So did this work?

The short answer is: YES!!

We saw a much larger percentage of women apply and the majority of people applied were in our target audience. There were the normal percentage of under qualified or SPAM submissions. The candidates who made it to the short list and were looped for interviews were all exceptional candidates and we had difficult choices on our hands.

We develop software service leveraging an agile-methodology in a disciplined, collaborative environment where creativity & learning is valued; we are sensitive to our customers needs and invest in developing warm relationships with our customers. This approach to writing job descriptions definitely helps us find people that fit right in and thrive in our culture.

 

Additional reading:

FastCompany article on how job description wording affects people – https://www.fastcompany.com/3044094/how-changing-one-word-in-job-descriptions-can-lead-to-more-diverse-candid

 

Online tools to evaluate your job descriptions

Free tool:  http://gender-decoder.katmatfield.com

Paid tool: https://textio.com/

 

 

Who is your Customer?

February 19th, 2018 No comments

SparkPilot.com_man_with_moneyOver the years I have received a number of calls from sales people; in this case, one of our sales people was demanding that I give away services as part of a deal that she was working on. I listened to her rant and accuse people of not providing customer service and it got me thinking and I asked her the following questions:

  1. in her mind, who is her customer?
  2. who does she believe is my customer?
  3. what is more important to her? her client, our employer or her commission?

The answers blew me away:

  1. her client
  2. her
  3. her client because her credibility is on the line and she has already promised the discount to them so that she could get her commission – she was a single mother and wanted to upgrade her Tesla

…..and so we come to the root of the problem….she believed that she was my customer. She did not want to hear that I believed that it was her job to represent our company and generate revenue from the services that we provided to the customer. So I politely listened to her rants and accusations until she tired of speaking to me and hung up.

Since then, I’ve discussed the “who is your customer?” with a plethora of people, from VC’s & board members, software engineers to sales, and very few people agree right out of the gate. If logic prevails, we always seem to land up in a similar place:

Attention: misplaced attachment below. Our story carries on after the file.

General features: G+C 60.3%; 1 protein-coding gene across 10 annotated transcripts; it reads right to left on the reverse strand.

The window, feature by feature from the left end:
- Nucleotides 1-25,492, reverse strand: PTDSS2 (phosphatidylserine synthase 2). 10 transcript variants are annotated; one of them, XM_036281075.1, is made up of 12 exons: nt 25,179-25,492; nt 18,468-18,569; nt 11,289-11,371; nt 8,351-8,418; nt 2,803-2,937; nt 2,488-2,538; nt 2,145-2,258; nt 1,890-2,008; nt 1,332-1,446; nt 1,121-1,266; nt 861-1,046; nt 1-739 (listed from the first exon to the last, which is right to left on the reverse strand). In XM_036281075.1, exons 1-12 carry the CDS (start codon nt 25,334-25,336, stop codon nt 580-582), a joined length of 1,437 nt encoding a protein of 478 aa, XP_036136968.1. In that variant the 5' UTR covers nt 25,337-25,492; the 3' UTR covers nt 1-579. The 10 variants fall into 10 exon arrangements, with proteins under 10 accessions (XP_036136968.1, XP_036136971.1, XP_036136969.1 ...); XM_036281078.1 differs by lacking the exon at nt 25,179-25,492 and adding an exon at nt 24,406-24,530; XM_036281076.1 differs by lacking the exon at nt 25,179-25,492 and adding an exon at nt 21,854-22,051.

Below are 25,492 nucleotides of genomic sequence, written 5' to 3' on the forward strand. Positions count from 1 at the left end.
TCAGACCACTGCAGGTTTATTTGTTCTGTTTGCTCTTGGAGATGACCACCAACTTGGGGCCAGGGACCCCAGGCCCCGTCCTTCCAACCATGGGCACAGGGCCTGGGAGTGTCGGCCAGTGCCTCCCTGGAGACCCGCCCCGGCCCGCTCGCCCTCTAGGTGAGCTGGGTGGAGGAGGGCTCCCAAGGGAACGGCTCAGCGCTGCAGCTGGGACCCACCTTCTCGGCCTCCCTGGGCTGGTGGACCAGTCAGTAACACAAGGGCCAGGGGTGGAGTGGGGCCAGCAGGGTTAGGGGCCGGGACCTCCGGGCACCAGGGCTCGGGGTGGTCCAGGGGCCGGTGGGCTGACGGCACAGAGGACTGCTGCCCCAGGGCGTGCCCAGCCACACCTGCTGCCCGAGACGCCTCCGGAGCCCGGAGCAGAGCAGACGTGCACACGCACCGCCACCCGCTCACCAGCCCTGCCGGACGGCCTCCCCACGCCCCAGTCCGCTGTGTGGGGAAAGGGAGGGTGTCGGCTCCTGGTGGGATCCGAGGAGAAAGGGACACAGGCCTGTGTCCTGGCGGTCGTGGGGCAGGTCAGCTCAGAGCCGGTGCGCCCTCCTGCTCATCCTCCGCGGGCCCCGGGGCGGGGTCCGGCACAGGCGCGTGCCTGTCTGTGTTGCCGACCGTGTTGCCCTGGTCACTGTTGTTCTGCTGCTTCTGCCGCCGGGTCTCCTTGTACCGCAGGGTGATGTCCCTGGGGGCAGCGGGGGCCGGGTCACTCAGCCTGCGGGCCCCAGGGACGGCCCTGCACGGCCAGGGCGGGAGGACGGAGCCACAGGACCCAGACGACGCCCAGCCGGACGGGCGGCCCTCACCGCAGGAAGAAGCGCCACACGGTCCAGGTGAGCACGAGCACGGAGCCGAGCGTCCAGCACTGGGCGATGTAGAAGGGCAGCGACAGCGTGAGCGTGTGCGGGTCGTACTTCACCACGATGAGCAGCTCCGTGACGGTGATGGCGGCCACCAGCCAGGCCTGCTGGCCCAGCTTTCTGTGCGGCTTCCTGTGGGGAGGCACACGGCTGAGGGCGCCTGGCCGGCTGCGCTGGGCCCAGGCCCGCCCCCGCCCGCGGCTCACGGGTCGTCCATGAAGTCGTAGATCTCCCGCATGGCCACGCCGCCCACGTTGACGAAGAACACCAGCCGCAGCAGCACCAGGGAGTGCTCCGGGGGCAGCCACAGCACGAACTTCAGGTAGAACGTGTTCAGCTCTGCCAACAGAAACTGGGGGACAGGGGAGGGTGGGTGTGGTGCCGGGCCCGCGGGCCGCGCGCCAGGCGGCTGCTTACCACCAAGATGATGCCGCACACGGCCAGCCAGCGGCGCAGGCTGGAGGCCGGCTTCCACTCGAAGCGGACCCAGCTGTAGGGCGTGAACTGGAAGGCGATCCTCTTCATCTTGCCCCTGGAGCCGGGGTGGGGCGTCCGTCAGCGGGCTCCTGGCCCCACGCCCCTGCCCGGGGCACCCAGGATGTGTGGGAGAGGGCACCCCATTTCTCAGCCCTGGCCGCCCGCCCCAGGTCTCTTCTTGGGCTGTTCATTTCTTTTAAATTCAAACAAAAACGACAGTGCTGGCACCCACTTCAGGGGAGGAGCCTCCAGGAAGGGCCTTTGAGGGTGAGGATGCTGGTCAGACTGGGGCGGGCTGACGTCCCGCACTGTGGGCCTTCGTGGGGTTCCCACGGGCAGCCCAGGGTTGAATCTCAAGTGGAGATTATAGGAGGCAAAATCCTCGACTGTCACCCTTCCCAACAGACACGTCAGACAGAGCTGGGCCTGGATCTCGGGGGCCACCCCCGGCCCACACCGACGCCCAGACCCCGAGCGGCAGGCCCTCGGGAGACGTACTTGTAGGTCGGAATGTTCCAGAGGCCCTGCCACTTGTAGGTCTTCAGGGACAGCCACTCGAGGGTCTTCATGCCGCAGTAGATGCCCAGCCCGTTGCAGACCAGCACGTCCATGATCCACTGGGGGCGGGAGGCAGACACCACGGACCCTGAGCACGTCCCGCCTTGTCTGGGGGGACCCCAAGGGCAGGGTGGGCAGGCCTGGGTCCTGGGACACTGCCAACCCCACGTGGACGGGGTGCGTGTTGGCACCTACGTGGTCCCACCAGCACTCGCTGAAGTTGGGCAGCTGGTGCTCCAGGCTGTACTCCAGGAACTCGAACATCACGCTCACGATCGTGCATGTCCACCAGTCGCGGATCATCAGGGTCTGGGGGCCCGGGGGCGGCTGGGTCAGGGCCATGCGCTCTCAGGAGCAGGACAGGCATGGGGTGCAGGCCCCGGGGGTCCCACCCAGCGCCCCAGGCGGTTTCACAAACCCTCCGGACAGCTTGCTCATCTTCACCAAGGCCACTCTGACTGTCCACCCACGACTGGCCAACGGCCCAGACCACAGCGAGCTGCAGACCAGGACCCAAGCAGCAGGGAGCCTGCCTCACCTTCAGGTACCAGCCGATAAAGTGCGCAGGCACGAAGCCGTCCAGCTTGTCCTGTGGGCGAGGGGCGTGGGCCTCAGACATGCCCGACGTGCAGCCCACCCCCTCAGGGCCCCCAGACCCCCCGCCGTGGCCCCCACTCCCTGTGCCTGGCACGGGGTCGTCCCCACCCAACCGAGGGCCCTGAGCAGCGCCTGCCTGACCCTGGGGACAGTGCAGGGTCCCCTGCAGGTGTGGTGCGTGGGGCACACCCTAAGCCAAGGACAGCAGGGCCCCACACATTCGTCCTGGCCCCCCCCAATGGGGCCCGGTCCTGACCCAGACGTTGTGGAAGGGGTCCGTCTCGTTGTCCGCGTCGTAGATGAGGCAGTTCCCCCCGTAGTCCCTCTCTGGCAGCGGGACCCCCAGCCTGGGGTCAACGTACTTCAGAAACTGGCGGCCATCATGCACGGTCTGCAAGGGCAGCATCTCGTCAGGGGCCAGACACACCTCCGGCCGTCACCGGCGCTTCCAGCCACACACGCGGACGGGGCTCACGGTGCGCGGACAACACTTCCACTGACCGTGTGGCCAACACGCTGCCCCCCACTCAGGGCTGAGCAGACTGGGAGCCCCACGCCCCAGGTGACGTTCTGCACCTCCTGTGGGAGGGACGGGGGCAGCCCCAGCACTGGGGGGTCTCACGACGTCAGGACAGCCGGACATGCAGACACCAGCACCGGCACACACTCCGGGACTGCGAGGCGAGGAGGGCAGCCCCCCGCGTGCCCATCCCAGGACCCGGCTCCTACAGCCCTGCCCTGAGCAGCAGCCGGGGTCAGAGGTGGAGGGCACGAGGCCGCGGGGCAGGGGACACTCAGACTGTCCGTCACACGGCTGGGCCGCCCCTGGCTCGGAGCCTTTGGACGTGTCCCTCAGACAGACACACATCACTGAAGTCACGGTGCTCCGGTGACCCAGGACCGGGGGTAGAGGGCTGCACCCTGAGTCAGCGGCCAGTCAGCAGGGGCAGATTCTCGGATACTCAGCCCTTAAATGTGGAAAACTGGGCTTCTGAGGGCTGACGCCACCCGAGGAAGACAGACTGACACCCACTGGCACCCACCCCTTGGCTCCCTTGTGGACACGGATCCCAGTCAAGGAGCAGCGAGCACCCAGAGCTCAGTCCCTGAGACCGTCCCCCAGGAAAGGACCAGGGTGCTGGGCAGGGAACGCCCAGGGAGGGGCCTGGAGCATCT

The customer is the entity / people that is paying your bill.

 

Partners that have staked their credibility by reselling your product or service are collaborators and not customers. 

For organizations that are getting their funding from other internal fellow-employee organizations, this is a more complex question and tends to be a more of a company culture item.

 

Categories: Behavior, Mindset, People Tags:

Mother Hen at Work

June 14th, 2012 No comments

I recently received a call from an ex-colleague, whom with I hadn’t spoken with in almost a year.  She wanted to talk about an open position on my team, which surprised me because she did not have the skills that we were looking for.  However, she wanted to talk about someone else who she knew had applied for the position and was hoping to get an offer, let’s call him Joe.  I was floored when she then started to tell me that Joe was part of her brood and she just wanted to make sure that this was the right thing for him.  This went on for quite a while with me scheming about I could get off the call ASAP.   Then she started to tell me that I needed to treat him right or the Mama Bear in her would come out.  Wow!  At first, I was ready to hangup but then I realized that she did not mean this as threat and it was just her expressing her concern.  Nice but…………..

SparkPilot.com Mother Hen Image